The regulation of vehicles for hire is covered under by-law 2011-161. This by-law lays out the parameters to license and govern vehicles used for hire to transport passengers, including brokers, owners, and drivers of taxi cabs, limousines, wheel chair accessible vehicles, hotel shuttles and now as per By-law 2019-194, personal transportation providers. The by-law outlines the duties and responsibilities of owners and drivers. The Sault Ste. Marie Police Service (Sergeant, Traffic Services) administers this by-law and new applications for these businesses should be directed to the Sault Ste. Marie Police Services Board.
Record checks are also conducted by the Sault Ste. Marie Police Service for anyone in this type of business and may be completed online. Questions about insurance and the by-law itself should be directed to the Legal Department of the City of Sault Ste. Marie.
All licensing fees are paid directly to the City of Sault Ste. Marie – Licensing Office. For more information on by-law 2011-161 please visit the City’s website.
A vulnerable person is someone who due to a medical, mental health or physical condition may exhibit patterns of behaviour that may pose a danger to themselves or to others. This could include an inclination to wander, the inability to communicate, fascinations or attractions, water, construction sites, etc., and social responses, fear of strangers, aggression.
Officers are trained to recognize signs of disorientation of individuals, but there are ways you can help. There are programs available that may increase the likelihood of a vulnerable person being returned home safely.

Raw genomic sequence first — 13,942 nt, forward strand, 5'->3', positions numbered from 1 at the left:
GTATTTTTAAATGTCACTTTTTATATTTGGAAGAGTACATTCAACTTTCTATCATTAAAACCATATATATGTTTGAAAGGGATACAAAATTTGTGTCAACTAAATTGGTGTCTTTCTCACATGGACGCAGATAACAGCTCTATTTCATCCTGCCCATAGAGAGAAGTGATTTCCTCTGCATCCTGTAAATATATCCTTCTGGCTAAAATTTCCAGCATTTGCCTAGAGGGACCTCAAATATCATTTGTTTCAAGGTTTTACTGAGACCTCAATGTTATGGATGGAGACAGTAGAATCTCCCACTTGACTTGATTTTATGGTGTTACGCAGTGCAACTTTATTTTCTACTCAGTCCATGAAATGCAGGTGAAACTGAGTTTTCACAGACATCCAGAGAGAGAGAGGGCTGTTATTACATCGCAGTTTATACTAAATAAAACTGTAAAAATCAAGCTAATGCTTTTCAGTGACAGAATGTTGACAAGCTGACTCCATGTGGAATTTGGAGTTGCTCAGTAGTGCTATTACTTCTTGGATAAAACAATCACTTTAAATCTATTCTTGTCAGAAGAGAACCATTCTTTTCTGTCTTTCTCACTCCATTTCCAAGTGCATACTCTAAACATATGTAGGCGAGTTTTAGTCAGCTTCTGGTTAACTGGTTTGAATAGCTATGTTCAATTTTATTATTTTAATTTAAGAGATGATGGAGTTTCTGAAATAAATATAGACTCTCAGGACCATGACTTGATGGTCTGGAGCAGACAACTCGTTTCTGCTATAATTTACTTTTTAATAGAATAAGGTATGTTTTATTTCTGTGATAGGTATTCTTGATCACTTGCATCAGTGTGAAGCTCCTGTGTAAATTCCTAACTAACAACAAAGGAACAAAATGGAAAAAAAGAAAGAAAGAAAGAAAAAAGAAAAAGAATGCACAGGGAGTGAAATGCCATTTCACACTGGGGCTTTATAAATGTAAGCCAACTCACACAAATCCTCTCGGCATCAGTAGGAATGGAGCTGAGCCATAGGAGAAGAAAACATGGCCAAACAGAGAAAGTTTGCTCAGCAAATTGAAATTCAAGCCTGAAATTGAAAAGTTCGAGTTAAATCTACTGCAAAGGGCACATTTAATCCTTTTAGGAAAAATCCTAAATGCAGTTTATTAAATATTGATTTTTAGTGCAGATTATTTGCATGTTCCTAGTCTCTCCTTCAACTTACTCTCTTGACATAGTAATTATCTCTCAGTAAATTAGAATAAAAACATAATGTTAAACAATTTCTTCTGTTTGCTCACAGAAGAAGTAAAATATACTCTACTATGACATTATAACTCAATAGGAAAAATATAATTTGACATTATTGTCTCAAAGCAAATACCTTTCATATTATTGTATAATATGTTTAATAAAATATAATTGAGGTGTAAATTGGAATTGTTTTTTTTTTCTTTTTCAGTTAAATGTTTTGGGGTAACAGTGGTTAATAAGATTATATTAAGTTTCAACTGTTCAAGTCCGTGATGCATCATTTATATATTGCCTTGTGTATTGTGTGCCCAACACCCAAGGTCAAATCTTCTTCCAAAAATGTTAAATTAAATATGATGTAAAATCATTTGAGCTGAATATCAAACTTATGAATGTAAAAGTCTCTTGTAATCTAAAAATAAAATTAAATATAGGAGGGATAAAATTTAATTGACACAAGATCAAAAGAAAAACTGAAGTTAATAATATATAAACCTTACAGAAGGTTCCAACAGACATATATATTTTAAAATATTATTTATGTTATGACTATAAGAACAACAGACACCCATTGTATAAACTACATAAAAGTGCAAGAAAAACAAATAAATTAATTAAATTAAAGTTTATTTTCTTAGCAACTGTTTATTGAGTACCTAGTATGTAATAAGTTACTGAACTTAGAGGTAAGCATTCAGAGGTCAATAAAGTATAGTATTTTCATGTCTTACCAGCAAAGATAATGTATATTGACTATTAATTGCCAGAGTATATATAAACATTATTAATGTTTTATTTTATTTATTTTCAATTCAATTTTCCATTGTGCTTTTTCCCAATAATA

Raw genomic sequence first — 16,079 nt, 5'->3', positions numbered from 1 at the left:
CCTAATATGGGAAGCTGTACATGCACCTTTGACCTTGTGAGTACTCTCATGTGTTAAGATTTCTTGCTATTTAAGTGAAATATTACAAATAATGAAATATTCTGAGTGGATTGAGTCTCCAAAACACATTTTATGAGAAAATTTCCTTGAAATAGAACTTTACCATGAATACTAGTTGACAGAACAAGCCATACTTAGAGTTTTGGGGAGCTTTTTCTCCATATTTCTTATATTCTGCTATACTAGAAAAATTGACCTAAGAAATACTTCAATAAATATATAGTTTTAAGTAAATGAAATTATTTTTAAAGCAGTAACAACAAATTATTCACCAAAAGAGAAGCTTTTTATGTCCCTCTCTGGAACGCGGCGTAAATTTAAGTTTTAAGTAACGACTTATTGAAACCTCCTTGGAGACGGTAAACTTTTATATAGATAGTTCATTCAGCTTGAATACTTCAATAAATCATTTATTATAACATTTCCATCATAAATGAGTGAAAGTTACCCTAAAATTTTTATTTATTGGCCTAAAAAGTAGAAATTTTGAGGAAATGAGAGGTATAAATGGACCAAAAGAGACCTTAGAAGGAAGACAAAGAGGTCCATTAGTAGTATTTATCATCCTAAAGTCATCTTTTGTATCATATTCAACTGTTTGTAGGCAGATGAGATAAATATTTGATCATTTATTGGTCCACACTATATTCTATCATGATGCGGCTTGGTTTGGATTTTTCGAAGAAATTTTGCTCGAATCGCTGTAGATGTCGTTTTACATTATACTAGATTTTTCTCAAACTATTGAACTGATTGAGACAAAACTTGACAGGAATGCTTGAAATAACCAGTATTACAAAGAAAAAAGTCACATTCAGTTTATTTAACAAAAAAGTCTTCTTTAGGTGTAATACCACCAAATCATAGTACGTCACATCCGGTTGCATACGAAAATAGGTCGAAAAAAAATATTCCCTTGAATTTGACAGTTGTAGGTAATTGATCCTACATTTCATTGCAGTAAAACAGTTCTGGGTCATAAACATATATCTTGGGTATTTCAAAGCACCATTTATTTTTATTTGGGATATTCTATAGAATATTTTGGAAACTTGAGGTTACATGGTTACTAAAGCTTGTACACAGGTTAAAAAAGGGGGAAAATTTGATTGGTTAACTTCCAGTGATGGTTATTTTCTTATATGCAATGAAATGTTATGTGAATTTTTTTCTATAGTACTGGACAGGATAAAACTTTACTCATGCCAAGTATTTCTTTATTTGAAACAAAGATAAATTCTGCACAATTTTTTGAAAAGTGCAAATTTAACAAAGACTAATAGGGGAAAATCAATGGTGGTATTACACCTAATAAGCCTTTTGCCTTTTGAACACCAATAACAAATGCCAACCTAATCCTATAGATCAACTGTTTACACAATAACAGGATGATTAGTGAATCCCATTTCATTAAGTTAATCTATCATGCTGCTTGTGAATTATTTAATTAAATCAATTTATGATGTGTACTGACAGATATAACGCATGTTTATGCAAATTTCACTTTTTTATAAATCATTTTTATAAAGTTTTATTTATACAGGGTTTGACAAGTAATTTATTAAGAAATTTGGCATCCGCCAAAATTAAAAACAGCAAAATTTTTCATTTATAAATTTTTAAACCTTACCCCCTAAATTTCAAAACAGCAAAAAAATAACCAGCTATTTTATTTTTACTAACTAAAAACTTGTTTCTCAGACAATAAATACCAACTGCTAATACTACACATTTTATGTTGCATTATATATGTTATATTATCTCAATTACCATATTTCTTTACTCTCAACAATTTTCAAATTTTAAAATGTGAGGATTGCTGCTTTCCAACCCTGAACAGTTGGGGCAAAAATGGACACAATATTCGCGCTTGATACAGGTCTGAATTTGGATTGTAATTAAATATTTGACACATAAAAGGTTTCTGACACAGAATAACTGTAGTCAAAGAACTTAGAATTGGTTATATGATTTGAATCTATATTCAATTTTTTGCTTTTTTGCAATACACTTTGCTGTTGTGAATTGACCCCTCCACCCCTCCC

If an individual is found alone and they are part of the Sault Police Wandering and/or Vulnerable Person Registry, the Innovation Centre's Vulnerable Persons Registry, Sault Search and Rescue’s Project Life Saver or Medic Alert we will be able to easily identify them and get in touch with their caretaker.
To learn more about these programs and others please visit some of our partners.
The 9-1-1 telephone system has an Automatic Location Identification System and an Automatic Number Identification System which lets the call taker know the address and telephone number of the caller. If a caller is unable to communicate or respond, the Police will be dispatched to the location immediately. Be prepared to answer several questions:
Which service do you require? Police, Fire or Ambulance Service? You will then be transferred to the agency you’ve requested. If your incident requires more than one emergency service, advise the call-taker.
What is your address? You need to provide the address of the incident, including the municipality.
When to Call 9-1-1
- You or someone else is seriously injured or sick
- You witness an emergency such as an assault, a motor vehicle collision where someone is injured or if someone may be in danger (i.e. you hear screaming or gunshots)
- You see a crime in progress
- You see or know of any serious crime that has just occurred
- 9-1-1 emergencies cannot be reported through social media or e-mail. These accounts are not monitored 24/7.